ISY Elementary Blog

A bit of boredom is not a bad thing.

Mike Simpson, Elementary School Principal

October 15, 2021

Next week we celebrate Thadingyut and have a break from classes. This is a well deserved break for our students who have really impressed us with their engagement and participation. It is also a time for them to rest and refresh their minds from the structure and schedule of school.

It is good for young people to have a break from schedules and structured activities – even if they say they are bored from time to time. 

My 7-year-old and 13-year-old will often tell me they are bored on the weekend or during a break from school. I try to keep them occupied as best as I can but I would also like a break to rest and refresh my own mind! So I was very happy to stumble upon this article that boredom isn’t a bad thing for kids

Of course, being bored all the time is not good but occasional boredom can stimulate creativity, nurture self-control and problem solving skills, and foster independence. Now when my son says that he is bored as soon as we come home from playing tennis together, I might say ‘you’re welcome’ and make myself a cup of coffee!

I hope you and your children all have a chance to rest and refresh your minds next week. We look forward to seeing your children back online with us on Monday, October 25.


Goal Setting with Your Child: A Skill for Life

It seems hardly possible for us to be at the end of the first quarter already and yet we are here.  Students have done an amazing job staying focused and engaged during this extended time away from campus.  At the start of a new quarter, it can be helpful to set goals for the coming weeks.  Goal setting is an integral social and emotional skill that helps students plan for desired outcomes in many areas of their lives.  Helping your child craft a personal goal not only helps them create a vision of a desired outcome but also supports perseverance and follow through.

  • Allow your child to determine the goal.  As parents we are motivated to push our children but research indicates that when a person sets their own goal, they are much more intrinsically motivated, thus more successful.
  • Help your child brainstorm a list of goals and determine the most appropriate goal or goals.  A goal that is challenging yet achievable.  Specific and measurable are more likely to be successful.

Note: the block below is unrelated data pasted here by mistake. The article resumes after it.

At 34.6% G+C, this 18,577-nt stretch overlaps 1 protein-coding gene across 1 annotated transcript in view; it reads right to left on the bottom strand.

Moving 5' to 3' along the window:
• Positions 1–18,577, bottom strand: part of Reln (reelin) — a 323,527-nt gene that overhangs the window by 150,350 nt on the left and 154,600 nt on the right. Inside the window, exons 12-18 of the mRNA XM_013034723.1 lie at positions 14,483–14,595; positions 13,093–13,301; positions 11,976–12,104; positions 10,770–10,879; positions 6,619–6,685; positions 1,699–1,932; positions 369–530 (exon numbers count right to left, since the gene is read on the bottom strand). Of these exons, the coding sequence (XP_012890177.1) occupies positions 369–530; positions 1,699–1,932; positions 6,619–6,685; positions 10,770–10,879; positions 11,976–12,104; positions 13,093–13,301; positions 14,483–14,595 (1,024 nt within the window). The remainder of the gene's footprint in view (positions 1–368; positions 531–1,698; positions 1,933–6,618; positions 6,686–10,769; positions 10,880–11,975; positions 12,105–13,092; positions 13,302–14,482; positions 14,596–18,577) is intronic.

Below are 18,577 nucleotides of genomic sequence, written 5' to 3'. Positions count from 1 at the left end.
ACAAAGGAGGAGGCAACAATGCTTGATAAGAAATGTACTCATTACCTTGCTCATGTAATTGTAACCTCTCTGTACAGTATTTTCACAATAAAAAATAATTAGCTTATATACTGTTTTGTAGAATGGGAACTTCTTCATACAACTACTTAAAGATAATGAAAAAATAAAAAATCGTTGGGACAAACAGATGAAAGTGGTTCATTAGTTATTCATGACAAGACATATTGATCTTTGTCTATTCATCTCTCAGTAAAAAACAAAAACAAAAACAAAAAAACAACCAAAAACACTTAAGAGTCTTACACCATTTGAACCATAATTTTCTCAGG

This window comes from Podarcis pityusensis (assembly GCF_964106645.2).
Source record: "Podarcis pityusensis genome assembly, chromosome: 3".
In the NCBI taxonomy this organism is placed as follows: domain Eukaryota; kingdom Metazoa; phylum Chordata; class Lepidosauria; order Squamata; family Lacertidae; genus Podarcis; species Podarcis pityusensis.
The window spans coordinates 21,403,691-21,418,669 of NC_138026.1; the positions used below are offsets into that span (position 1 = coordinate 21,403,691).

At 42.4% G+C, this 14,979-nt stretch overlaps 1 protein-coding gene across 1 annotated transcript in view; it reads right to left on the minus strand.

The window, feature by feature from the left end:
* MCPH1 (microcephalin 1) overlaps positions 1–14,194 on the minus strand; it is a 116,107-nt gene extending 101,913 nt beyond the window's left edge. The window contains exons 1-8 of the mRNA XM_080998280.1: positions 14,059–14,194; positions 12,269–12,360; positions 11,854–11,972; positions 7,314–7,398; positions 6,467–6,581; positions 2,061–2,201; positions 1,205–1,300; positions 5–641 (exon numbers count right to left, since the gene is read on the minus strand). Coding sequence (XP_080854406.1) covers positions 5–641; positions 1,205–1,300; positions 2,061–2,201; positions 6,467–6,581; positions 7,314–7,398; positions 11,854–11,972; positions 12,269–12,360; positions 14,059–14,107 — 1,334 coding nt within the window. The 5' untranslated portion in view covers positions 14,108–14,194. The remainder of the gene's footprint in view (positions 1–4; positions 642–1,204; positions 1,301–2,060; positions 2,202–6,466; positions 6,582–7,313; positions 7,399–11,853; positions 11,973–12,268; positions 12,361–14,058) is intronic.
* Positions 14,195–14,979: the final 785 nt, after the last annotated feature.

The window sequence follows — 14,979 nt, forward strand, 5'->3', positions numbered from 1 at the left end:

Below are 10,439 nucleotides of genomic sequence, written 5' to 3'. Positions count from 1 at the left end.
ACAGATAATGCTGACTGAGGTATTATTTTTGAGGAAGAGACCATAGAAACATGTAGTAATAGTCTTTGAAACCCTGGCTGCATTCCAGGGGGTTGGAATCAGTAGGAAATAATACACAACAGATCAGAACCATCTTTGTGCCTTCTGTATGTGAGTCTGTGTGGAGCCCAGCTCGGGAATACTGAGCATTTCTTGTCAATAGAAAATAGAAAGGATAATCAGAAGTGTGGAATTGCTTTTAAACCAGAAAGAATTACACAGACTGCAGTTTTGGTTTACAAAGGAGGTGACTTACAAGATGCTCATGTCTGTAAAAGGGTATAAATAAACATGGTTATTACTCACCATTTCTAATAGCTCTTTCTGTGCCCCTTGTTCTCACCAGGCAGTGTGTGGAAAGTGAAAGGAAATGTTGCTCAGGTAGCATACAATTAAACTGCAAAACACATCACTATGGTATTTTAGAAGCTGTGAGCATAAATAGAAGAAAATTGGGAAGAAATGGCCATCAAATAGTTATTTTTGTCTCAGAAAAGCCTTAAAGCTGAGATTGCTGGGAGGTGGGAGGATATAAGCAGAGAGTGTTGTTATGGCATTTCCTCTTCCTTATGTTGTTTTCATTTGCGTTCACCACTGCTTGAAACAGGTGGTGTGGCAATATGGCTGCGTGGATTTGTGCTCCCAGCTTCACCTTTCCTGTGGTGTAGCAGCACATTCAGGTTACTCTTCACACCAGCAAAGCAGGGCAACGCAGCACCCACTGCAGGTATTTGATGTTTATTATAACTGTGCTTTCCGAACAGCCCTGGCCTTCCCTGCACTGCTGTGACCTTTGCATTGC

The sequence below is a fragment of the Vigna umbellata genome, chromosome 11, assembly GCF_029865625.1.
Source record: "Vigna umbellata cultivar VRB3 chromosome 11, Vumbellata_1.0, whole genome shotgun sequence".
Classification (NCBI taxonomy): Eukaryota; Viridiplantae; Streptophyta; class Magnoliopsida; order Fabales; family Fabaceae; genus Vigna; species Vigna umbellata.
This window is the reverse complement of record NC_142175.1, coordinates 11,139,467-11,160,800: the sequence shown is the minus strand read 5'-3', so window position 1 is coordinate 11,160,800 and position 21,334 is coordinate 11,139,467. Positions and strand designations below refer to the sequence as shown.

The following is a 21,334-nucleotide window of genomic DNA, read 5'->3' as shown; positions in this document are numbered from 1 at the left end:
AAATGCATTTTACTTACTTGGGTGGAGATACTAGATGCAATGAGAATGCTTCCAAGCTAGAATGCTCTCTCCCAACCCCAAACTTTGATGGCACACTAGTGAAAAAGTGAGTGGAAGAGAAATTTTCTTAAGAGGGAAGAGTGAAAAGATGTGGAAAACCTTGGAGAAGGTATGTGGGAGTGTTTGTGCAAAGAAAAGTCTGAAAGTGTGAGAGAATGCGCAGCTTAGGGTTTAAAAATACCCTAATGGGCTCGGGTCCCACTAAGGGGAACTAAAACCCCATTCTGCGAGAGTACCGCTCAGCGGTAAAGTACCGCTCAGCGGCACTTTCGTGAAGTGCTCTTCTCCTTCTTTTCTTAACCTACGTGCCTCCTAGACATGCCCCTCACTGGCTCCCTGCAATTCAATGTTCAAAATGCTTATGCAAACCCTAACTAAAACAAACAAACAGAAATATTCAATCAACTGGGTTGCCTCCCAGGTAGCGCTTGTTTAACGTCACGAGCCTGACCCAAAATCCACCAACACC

• State goals in positive terms.  Replace the terms such as “I will not” to “I will.”
  • Track progress and celebrate along the way.  Have a system in place to monitor progress.  Encourage your child with positive comments not material rewards.  A supportive word or special time with mom or dad are generally more motivating than a new toy or gift.

Goal setting is a life-long skill. Supporting your child to develop this skill will help instill a “can-do” attitude and nurture your child’s self-esteem.

If you have any questions or are seeking support for your child, please feel free to reach out to Ms. Patty at

Patty Amundson-Geisel

Pre-K to Grade 6 Counselor

Quarter 1 Progress Reports & Conferences

On Friday, October 29, you will receive a written Progress Report on your child(ren)’s progress at the end of Quarter 1.

This Progress Report will provide a focus for our first set of Parent-Teacher Conferences which will be held on Wednesday, November 3. More details about how to schedule a time for a conference will follow in a later email and blog post. There will be no classes on this day.

Internet Issues

Offline Learning Activities

Every Friday, your child’s homeroom teacher will email you a PDF of offline learning activities that your child will be able to do if they lose access to the internet. 

Please only use these plans if your child is unable to access the internet. If you have the internet, your child will be able to attend online classes as usual. 

To make sure the offline learning activities stay connected to what is happening in class, our teachers will review and, if necessary, update the offline learning activities each week. Please download the PDF document attached to the email as soon as you receive it on Friday. The email will also have a link to this instructional video:

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